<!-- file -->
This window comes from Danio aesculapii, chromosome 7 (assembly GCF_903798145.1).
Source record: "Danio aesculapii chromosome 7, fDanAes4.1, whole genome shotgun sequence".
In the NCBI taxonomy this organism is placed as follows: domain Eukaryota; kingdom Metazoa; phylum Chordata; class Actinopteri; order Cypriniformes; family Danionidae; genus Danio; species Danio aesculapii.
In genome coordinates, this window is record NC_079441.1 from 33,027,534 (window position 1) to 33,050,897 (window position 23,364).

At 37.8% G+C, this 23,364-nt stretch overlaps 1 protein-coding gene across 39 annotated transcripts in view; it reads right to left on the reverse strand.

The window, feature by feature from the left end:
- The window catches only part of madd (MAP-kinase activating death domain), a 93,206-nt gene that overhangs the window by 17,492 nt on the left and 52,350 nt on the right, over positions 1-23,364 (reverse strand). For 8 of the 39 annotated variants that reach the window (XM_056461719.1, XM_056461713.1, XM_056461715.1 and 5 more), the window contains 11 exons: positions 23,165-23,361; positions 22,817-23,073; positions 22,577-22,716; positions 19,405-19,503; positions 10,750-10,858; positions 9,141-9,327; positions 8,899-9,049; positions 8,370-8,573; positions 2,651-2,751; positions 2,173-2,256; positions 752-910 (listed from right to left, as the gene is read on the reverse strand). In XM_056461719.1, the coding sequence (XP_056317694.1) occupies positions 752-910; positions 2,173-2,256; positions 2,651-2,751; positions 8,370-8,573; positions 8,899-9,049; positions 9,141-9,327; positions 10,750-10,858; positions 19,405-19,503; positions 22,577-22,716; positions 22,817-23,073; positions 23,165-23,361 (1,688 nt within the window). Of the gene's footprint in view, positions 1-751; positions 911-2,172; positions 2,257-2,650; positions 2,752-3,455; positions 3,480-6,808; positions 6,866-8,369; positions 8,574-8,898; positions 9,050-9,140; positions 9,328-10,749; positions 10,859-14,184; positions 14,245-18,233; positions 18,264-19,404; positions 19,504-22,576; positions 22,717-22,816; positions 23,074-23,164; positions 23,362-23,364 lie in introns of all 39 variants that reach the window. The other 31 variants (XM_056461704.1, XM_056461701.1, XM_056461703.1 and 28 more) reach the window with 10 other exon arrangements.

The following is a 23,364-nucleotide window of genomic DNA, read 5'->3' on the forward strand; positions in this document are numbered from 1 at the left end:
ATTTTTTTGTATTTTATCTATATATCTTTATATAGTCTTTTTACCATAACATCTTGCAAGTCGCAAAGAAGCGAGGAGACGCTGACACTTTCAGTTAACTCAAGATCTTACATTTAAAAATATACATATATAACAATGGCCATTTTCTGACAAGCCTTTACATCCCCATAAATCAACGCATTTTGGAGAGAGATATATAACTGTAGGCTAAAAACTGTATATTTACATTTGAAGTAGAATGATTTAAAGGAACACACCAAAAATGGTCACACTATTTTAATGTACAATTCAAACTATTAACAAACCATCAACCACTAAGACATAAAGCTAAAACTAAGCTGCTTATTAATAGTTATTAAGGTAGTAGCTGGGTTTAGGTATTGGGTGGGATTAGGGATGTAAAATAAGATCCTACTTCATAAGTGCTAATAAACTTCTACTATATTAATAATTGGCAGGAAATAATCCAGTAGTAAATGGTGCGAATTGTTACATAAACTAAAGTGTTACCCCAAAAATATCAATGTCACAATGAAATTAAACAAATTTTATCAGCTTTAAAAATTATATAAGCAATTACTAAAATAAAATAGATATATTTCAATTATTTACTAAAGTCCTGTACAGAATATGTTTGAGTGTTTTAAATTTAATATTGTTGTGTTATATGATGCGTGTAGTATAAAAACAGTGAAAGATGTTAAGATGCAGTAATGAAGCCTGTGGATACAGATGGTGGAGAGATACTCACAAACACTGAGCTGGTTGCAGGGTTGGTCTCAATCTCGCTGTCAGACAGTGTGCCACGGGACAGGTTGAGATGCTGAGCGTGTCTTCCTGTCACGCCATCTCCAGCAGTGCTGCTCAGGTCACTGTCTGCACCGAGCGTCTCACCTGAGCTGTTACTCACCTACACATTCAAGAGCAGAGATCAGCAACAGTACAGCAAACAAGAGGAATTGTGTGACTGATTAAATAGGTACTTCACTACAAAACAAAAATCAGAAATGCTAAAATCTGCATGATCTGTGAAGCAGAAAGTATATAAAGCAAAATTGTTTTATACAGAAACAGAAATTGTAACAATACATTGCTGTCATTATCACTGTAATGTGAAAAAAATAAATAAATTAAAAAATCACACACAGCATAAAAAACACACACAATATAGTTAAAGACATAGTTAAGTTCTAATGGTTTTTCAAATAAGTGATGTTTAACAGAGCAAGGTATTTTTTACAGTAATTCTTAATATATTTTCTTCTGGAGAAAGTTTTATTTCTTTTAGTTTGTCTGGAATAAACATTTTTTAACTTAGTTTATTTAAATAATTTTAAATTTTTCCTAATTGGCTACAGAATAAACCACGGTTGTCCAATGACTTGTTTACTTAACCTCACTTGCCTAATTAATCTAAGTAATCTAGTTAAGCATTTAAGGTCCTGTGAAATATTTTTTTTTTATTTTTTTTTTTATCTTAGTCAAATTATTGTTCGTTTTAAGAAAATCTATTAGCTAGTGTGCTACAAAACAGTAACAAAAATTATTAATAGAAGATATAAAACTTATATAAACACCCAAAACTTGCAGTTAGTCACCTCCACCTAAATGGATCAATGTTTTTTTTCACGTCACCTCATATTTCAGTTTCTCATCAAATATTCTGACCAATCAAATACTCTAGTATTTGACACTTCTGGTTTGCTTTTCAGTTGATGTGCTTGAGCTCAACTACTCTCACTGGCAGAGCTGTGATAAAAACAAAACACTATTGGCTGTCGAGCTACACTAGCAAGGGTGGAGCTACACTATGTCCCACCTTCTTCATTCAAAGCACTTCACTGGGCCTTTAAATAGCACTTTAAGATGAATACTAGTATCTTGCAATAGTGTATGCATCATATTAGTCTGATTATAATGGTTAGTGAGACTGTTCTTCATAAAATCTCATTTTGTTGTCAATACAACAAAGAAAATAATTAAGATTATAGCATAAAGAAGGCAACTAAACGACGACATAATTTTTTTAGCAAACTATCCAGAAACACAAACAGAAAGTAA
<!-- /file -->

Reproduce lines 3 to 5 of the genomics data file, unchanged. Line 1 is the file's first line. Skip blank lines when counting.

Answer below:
In the NCBI taxonomy this organism is placed as follows: domain Eukaryota; kingdom Metazoa; phylum Chordata; class Actinopteri; order Cypriniformes; family Danionidae; genus Danio; species Danio aesculapii.
In genome coordinates, this window is record NC_079441.1 from 33,027,534 (window position 1) to 33,050,897 (window position 23,364).

At 37.8% G+C, this 23,364-nt stretch overlaps 1 protein-coding gene across 39 annotated transcripts in view; it reads right to left on the reverse strand.